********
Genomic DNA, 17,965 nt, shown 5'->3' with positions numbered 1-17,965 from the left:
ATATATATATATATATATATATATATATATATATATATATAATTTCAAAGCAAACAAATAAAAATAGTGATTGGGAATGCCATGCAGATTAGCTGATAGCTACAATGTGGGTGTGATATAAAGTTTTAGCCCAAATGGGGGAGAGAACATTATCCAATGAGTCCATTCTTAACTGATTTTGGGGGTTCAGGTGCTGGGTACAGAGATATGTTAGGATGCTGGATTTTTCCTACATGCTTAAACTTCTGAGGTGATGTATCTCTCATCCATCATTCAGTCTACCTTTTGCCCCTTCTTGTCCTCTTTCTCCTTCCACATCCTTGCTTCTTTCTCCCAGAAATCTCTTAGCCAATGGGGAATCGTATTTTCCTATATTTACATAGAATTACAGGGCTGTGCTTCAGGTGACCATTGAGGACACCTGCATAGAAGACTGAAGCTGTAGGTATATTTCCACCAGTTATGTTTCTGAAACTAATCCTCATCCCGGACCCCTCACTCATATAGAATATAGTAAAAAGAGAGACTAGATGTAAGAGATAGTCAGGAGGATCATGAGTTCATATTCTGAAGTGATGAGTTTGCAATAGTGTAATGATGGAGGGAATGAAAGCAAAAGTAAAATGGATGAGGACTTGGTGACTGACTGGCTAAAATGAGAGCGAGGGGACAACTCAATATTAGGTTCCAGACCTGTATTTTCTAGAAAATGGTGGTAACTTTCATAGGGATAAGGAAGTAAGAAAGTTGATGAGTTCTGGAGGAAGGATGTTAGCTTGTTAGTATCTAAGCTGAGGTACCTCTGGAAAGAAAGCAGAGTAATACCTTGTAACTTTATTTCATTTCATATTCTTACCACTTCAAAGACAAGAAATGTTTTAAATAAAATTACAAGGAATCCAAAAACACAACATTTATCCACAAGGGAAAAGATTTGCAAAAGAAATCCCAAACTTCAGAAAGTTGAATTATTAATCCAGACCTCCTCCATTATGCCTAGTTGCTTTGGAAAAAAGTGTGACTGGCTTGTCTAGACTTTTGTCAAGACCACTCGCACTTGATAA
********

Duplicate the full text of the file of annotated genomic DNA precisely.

Genomic DNA, 17,965 nt, shown 5'->3' with positions numbered 1-17,965 from the left:
ATATATATATATATATATATATATATATATATATATATATAATTTCAAAGCAAACAAATAAAAATAGTGATTGGGAATGCCATGCAGATTAGCTGATAGCTACAATGTGGGTGTGATATAAAGTTTTAGCCCAAATGGGGGAGAGAACATTATCCAATGAGTCCATTCTTAACTGATTTTGGGGGTTCAGGTGCTGGGTACAGAGATATGTTAGGATGCTGGATTTTTCCTACATGCTTAAACTTCTGAGGTGATGTATCTCTCATCCATCATTCAGTCTACCTTTTGCCCCTTCTTGTCCTCTTTCTCCTTCCACATCCTTGCTTCTTTCTCCCAGAAATCTCTTAGCCAATGGGGAATCGTATTTTCCTATATTTACATAGAATTACAGGGCTGTGCTTCAGGTGACCATTGAGGACACCTGCATAGAAGACTGAAGCTGTAGGTATATTTCCACCAGTTATGTTTCTGAAACTAATCCTCATCCCGGACCCCTCACTCATATAGAATATAGTAAAAAGAGAGACTAGATGTAAGAGATAGTCAGGAGGATCATGAGTTCATATTCTGAAGTGATGAGTTTGCAATAGTGTAATGATGGAGGGAATGAAAGCAAAAGTAAAATGGATGAGGACTTGGTGACTGACTGGCTAAAATGAGAGCGAGGGGACAACTCAATATTAGGTTCCAGACCTGTATTTTCTAGAAAATGGTGGTAACTTTCATAGGGATAAGGAAGTAAGAAAGTTGATGAGTTCTGGAGGAAGGATGTTAGCTTGTTAGTATCTAAGCTGAGGTACCTCTGGAAAGAAAGCAGAGTAATACCTTGTAACTTTATTTCATTTCATATTCTTACCACTTCAAAGACAAGAAATGTTTTAAATAAAATTACAAGGAATCCAAAAACACAACATTTATCCACAAGGGAAAAGATTTGCAAAAGAAATCCCAAACTTCAGAAAGTTGAATTATTAATCCAGACCTCCTCCATTATGCCTAGTTGCTTTGGAAAAAAGTGTGACTGGCTTGTCTAGACTTTTGTCAAGACCACTCGCACTTGATAA